Archives for December 2018

Top 30 in 2018: Women 25-21

No. 25: Dominika Cibulkova
The 29-year-old Slovak has played so many tournaments, with winning 446 and 280 losses. Can she eventually hit 1,000 total? Possibility, for sure, but she will need more than a few years more on tour. Sure, she isn’t tall, but is super intense when on court. She is still swift, she celebrates and she can yell. Her serve is marginal, but both her forehand and backhand can be deep. She believes in herself, most of the time, and when she isn’t playing well, she will still try and try again. Cibulkova did reach the 2014 final at the Australian Open. Can she do it again next month? You have to give her an opportunity, at least a little bit.   

No. 24: Mihaela Buzarnescu
What a year by the 30-year-old, who was out for years because she had a shoulder and knee injuries. In July, she won San Jose and upended Elina Svitolina at Roland Garros and Birmingham. She is a big hitter and he’s hitting her stride. Buzarnescu started the year ranked No. 59, and now she is close to reach the top 20, or even further. Not bad. Good, in fact. 

No. 23: Carla Suarez Navarro
The 30-year-old veteran had a fine year. Yes, the Spaniard won’t be able to win a Slam, but she is always out there, trying, re-tooling her tactics. Years ago, this one-hander was way back behind the court. For sure, she was very steady. But, in order to upend the most important players, she had to run forward. She didn’t do it enough, but only once in a while. Now, she can attack while remaining steady. Suarez Navarro has been around for 15 years. Give her another five years, because clearly, she loves playing the sports, win or lose.

No. 22: Jelena Ostapenko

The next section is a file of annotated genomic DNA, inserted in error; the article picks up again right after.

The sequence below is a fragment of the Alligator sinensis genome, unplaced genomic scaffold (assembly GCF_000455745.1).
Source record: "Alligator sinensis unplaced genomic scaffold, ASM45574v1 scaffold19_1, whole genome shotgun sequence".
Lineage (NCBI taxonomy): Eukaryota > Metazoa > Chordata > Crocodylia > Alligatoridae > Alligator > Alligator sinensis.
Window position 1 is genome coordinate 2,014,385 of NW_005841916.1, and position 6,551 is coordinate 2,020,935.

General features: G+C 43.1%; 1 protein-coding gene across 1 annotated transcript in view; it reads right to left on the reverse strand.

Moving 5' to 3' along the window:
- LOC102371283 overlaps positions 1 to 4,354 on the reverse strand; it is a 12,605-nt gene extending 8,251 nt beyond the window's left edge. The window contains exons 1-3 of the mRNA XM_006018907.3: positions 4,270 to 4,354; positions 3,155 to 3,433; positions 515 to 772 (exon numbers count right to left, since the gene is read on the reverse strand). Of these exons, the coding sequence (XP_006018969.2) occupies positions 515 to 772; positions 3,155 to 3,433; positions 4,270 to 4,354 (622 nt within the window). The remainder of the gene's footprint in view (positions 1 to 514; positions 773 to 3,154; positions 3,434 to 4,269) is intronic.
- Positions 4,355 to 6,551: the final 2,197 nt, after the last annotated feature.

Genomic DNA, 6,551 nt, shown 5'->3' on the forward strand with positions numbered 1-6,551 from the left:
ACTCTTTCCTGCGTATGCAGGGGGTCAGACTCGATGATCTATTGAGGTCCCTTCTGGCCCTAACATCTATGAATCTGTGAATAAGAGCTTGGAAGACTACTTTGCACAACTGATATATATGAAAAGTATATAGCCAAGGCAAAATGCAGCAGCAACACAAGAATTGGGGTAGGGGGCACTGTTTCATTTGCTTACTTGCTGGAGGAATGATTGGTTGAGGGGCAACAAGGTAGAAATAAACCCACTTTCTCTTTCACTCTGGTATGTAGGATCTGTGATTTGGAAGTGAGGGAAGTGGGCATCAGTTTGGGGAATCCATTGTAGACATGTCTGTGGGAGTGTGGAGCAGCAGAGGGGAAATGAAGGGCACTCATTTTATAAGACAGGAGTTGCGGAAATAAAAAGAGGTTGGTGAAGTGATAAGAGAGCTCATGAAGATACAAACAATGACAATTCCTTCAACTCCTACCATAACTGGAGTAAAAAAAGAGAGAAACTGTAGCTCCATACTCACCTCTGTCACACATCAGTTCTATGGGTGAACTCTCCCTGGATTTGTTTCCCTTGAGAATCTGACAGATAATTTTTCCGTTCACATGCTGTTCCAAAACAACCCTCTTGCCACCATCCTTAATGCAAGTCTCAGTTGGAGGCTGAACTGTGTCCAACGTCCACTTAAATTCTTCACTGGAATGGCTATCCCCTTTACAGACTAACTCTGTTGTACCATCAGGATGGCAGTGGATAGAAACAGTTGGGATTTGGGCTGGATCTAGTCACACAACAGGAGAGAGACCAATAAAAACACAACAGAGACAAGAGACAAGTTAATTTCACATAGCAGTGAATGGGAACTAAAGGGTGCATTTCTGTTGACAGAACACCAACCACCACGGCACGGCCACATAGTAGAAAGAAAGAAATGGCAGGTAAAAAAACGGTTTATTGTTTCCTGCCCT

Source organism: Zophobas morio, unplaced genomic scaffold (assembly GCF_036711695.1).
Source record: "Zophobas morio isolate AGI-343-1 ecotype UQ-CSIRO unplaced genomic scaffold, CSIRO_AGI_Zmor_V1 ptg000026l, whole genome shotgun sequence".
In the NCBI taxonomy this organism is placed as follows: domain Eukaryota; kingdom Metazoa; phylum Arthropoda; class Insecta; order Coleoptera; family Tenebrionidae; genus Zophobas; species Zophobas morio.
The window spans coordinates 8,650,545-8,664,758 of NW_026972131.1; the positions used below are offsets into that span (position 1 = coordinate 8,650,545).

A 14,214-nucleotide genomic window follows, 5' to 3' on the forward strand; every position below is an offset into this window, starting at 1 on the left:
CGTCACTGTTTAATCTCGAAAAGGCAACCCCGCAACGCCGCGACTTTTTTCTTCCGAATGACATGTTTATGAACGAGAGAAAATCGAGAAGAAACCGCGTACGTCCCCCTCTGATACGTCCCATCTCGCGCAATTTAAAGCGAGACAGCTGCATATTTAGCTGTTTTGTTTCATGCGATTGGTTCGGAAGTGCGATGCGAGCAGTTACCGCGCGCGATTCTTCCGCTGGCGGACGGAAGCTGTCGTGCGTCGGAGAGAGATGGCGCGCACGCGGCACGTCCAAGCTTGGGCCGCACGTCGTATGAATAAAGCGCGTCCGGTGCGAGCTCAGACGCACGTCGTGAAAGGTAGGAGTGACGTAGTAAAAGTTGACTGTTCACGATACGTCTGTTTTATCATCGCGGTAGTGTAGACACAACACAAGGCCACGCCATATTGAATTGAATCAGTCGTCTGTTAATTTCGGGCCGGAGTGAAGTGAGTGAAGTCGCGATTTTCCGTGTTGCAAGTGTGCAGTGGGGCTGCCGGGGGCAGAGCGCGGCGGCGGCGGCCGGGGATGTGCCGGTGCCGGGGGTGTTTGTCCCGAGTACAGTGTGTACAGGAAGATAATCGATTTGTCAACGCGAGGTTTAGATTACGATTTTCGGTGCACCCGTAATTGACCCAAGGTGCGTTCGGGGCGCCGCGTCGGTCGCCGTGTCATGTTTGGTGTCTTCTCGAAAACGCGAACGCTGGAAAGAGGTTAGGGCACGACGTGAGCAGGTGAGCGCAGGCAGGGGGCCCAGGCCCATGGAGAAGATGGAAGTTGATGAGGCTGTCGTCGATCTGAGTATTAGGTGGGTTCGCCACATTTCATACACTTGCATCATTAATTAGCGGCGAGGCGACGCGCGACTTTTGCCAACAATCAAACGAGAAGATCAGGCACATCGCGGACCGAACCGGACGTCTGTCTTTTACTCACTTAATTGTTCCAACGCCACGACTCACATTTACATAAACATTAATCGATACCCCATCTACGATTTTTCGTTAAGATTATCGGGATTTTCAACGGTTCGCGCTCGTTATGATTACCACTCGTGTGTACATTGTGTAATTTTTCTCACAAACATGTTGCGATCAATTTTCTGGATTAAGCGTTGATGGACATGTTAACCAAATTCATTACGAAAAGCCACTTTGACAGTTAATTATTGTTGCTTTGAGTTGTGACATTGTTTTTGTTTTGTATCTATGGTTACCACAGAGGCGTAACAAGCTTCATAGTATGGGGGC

At times, the Latvian is so, so good. In 2017, she won Roland Garros, moving quickly and blasting off of both sides, nailing on top of the lines. Sure, she can rack up a ton of errors. But, when she is excited and thinking on court, she can lock in. However, this season Ostapenko dropped, and she lost a number of important matches starting in August. Good thing she reached the semis at Wimbledon, but she lost in the first round in Paris to Kateryna Kozlova. She wasn’t there. The 21-year-old is still young, so in 2019, she will play great at times, but still, she has more things to improve, and to figure it out. 
  
No. 21: Anett Kontaveit
The Estonian had some terrific wins, outside in the Grand Slams, but she did reach in the final in Wuhan, upsetting the 2017 US Open champ Sloane Stephens and she finally lost to the young riser Aryna Sabalenta. In Rome, she knocked off Venus Williams and Carolina Wozniacki before she went down to Elina Svitolina. Kontaveit can be very aggressive, and she can crack her forehand, but on court, she can get alarmed and she can totally lose it. The 22-year-old should get better next year, and improve her backhand and net play. If she does, she can reach the top 10 in 2019, at some point. And then?   

Top 30s in 2018: Men 30-26

No. 30: Gilles Simon

The 33-year-old Frenchman will go on and on, tournament after tournament, city after city, rarely stopping. Yes, he has never won a major, and it is unlikely that he can do it now, but still, at least he has changed his tactics, which is why he can compete against very good players. Simon has never won a huge event, but he has won a bunch of 250s. In 2019, maybe he can reach the final at the ATP 1000s? Possible.

No. 29: Gael Monfils

Another Frenchman, the 32-year-old has come close to grabbing an ATP 1000, but he has yet to do it. When he is healthy, then he is very competitive and hilarious. But he has been hurt a huge amount over the last 10 years, his legs especially. His forehand and his first serve are forceful, and his backhand is a little harder now. Monfils has reached the final of the ATP 1000 in Paris twice. Can he do that again in the fall next year? Sure, why not, if his legs hold up.   

No. 28: Fernando Verdasco